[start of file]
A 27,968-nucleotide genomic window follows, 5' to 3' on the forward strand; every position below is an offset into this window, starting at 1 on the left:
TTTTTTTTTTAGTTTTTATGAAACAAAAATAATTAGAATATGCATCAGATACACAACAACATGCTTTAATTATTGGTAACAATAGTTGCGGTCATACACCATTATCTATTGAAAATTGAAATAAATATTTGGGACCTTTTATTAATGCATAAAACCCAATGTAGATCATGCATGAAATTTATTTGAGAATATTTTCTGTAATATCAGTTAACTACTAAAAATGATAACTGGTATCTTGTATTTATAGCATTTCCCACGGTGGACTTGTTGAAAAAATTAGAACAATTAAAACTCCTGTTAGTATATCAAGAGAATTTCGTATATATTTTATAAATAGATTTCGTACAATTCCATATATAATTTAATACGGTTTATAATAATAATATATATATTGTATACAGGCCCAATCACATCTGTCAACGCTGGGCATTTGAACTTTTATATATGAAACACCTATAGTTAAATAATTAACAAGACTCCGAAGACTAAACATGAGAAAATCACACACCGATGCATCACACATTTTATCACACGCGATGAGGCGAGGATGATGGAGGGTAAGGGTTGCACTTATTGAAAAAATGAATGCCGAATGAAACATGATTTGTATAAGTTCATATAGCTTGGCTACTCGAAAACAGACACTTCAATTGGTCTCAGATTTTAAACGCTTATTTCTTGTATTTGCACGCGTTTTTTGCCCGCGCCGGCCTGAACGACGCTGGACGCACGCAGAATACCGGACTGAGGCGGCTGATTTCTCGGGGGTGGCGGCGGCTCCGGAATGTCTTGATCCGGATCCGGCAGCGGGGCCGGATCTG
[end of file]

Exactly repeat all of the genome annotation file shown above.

A 27,968-nucleotide genomic window follows, 5' to 3' on the forward strand; every position below is an offset into this window, starting at 1 on the left:
TTTTTTTTTTAGTTTTTATGAAACAAAAATAATTAGAATATGCATCAGATACACAACAACATGCTTTAATTATTGGTAACAATAGTTGCGGTCATACACCATTATCTATTGAAAATTGAAATAAATATTTGGGACCTTTTATTAATGCATAAAACCCAATGTAGATCATGCATGAAATTTATTTGAGAATATTTTCTGTAATATCAGTTAACTACTAAAAATGATAACTGGTATCTTGTATTTATAGCATTTCCCACGGTGGACTTGTTGAAAAAATTAGAACAATTAAAACTCCTGTTAGTATATCAAGAGAATTTCGTATATATTTTATAAATAGATTTCGTACAATTCCATATATAATTTAATACGGTTTATAATAATAATATATATATTGTATACAGGCCCAATCACATCTGTCAACGCTGGGCATTTGAACTTTTATATATGAAACACCTATAGTTAAATAATTAACAAGACTCCGAAGACTAAACATGAGAAAATCACACACCGATGCATCACACATTTTATCACACGCGATGAGGCGAGGATGATGGAGGGTAAGGGTTGCACTTATTGAAAAAATGAATGCCGAATGAAACATGATTTGTATAAGTTCATATAGCTTGGCTACTCGAAAACAGACACTTCAATTGGTCTCAGATTTTAAACGCTTATTTCTTGTATTTGCACGCGTTTTTTGCCCGCGCCGGCCTGAACGACGCTGGACGCACGCAGAATACCGGACTGAGGCGGCTGATTTCTCGGGGGTGGCGGCGGCTCCGGAATGTCTTGATCCGGATCCGGCAGCGGGGCCGGATCTG